Mission water supply ‘sufficient’ for now

While Mission and Abbotsford have gone different routes on a water system, relations are good between the communities, says mayor

Mission’s relationship with Abbotsford is strong, according to Mayor James Atebe, despite the neighbours going a different route on a water system.

Abbotsford residents will vote Nov. 19 on a referendum whether to move forward with a private public partnership (P3) that will access $65.7-million in federal grant money for a water system using Stave Lake as its source. Mission council decided April 4 it would not partner with Abbotsford on the project due to Mission residents’ concerns about water potentially being managed by a private corporation.

As well, Atebe says Mission hadn’t finished “doing its homework” on the proposal, and therefore couldn’t support the idea.

“That decision stands,” he said.

If Abbotsford voters give the city the go-ahead, an extensive public consultation process will follow given infrastructure will need to be installed through Mission to reach across the Fraser River.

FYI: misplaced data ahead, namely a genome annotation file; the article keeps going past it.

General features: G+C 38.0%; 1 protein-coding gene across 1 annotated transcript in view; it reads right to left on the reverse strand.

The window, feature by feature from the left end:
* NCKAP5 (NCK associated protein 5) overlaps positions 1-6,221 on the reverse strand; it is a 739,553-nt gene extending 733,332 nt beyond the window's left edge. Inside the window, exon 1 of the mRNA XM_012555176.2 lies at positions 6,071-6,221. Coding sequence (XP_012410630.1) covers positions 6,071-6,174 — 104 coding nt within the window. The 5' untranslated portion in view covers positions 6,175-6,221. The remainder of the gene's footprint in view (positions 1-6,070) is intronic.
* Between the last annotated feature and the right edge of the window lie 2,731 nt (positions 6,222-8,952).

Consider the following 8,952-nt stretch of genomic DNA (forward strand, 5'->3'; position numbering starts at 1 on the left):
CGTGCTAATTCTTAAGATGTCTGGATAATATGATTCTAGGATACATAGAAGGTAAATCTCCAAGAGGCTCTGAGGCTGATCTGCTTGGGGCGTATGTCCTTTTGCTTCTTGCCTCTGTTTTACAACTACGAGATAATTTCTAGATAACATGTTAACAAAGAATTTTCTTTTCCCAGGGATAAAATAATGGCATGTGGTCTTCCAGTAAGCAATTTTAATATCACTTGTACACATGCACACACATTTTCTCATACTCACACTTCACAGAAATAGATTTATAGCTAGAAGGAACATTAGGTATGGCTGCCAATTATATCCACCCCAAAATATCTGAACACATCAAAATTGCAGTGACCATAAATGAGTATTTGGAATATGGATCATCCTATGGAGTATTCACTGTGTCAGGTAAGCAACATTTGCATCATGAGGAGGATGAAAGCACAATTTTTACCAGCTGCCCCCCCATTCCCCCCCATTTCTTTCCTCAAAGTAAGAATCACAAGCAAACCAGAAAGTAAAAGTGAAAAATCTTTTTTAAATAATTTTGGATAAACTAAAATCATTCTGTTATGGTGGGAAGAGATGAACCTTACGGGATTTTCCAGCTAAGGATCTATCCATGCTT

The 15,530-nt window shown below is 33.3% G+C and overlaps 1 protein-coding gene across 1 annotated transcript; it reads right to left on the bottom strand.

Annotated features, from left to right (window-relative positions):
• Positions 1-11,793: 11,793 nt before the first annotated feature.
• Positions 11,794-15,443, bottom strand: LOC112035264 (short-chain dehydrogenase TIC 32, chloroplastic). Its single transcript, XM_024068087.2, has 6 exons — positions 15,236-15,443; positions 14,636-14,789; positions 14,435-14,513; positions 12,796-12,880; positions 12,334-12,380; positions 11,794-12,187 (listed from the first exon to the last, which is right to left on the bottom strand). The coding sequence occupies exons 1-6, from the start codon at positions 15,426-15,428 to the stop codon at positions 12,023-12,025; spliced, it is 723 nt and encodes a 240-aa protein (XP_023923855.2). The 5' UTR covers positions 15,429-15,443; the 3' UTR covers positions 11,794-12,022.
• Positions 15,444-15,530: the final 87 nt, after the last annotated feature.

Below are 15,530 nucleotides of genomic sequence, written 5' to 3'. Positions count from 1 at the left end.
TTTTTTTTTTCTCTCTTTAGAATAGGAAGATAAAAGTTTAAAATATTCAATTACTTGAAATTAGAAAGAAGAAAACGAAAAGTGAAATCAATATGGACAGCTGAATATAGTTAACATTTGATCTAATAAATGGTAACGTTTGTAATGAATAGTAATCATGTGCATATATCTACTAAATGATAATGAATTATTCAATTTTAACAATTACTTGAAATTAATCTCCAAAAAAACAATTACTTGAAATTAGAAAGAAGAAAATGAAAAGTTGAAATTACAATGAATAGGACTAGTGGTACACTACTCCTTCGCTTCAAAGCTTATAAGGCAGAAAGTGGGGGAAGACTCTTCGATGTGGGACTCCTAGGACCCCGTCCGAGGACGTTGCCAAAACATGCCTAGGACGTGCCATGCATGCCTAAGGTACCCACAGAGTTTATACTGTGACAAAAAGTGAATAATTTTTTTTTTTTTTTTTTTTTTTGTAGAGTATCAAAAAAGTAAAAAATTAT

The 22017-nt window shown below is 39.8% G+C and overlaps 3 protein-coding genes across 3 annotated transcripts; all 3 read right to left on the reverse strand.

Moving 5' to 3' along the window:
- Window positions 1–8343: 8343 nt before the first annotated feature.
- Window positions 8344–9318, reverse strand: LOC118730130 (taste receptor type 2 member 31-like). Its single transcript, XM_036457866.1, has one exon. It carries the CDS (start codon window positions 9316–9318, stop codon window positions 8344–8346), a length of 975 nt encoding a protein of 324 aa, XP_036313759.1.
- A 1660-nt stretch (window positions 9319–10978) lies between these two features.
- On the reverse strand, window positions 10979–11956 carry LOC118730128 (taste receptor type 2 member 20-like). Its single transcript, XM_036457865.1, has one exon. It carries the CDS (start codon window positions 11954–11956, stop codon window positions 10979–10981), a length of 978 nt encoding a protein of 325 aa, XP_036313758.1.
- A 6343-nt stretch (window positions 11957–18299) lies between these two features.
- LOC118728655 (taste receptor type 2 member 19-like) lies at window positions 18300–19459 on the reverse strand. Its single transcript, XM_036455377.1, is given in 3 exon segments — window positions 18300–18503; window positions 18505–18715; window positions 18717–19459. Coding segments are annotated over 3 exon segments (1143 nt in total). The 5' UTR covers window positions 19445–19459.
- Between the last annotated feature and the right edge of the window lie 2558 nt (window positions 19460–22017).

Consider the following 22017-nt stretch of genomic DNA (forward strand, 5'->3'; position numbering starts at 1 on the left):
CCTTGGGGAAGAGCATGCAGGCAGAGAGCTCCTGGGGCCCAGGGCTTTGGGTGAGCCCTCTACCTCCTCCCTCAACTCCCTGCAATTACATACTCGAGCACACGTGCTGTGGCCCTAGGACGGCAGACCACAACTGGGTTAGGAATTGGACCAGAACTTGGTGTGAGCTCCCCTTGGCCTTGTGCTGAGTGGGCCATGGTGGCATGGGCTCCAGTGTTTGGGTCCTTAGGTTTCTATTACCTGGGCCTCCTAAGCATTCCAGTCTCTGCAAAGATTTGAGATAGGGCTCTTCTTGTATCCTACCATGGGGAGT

“I personally believe Abbotsford will have to work very collaboratively with Mission,” Atebe offered.

Mission’s water demands are not as pressing as Abbotsford’s, he continued.

“Mission has options,” said Atebe. “Our water source is sufficient for now. Abbotsford is in a more critical situation than we are. Council doesn’t believe Mission is in the same pressure cooker.”

District staff is currently exploring other alternatives.

The City of Abbotsford is spending $200,000 on a public awareness campaign to promote the benefits and necessity of going the P3 route. The municipality has said the current water supply will not be adequate after 2016. And while contentious, Mission’s mayor maintains there has been no souring between the municipalities.

“This is only one issue. We still continue to have a very strong relationship with Abbotsford,” including discussions about shared transit, sewer and healthcare.